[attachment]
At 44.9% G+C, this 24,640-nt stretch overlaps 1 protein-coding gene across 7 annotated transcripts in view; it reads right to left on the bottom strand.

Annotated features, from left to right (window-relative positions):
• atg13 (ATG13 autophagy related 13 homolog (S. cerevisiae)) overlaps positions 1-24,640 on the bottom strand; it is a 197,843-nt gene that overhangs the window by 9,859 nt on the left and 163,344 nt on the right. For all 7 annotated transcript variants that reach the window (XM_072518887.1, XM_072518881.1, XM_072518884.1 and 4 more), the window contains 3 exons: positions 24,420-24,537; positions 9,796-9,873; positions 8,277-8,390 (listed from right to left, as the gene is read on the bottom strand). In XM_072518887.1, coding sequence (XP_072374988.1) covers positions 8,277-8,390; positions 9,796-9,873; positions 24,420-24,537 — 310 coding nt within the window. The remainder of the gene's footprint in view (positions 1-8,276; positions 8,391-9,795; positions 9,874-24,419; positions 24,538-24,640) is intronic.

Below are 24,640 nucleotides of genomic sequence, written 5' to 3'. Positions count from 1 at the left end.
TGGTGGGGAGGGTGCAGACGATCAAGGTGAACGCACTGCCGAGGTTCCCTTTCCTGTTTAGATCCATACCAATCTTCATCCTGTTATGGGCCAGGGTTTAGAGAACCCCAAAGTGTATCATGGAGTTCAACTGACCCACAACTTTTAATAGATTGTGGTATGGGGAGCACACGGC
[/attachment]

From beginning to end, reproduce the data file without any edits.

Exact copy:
At 44.9% G+C, this 24,640-nt stretch overlaps 1 protein-coding gene across 7 annotated transcripts in view; it reads right to left on the bottom strand.

Annotated features, from left to right (window-relative positions):
• atg13 (ATG13 autophagy related 13 homolog (S. cerevisiae)) overlaps positions 1-24,640 on the bottom strand; it is a 197,843-nt gene that overhangs the window by 9,859 nt on the left and 163,344 nt on the right. For all 7 annotated transcript variants that reach the window (XM_072518887.1, XM_072518881.1, XM_072518884.1 and 4 more), the window contains 3 exons: positions 24,420-24,537; positions 9,796-9,873; positions 8,277-8,390 (listed from right to left, as the gene is read on the bottom strand). In XM_072518887.1, coding sequence (XP_072374988.1) covers positions 8,277-8,390; positions 9,796-9,873; positions 24,420-24,537 — 310 coding nt within the window. The remainder of the gene's footprint in view (positions 1-8,276; positions 8,391-9,795; positions 9,874-24,419; positions 24,538-24,640) is intronic.

Below are 24,640 nucleotides of genomic sequence, written 5' to 3'. Positions count from 1 at the left end.
TGGTGGGGAGGGTGCAGACGATCAAGGTGAACGCACTGCCGAGGTTCCCTTTCCTGTTTAGATCCATACCAATCTTCATCCTGTTATGGGCCAGGGTTTAGAGAACCCCAAAGTGTATCATGGAGTTCAACTGACCCACAACTTTTAATAGATTGTGGTATGGGGAGCACACGGC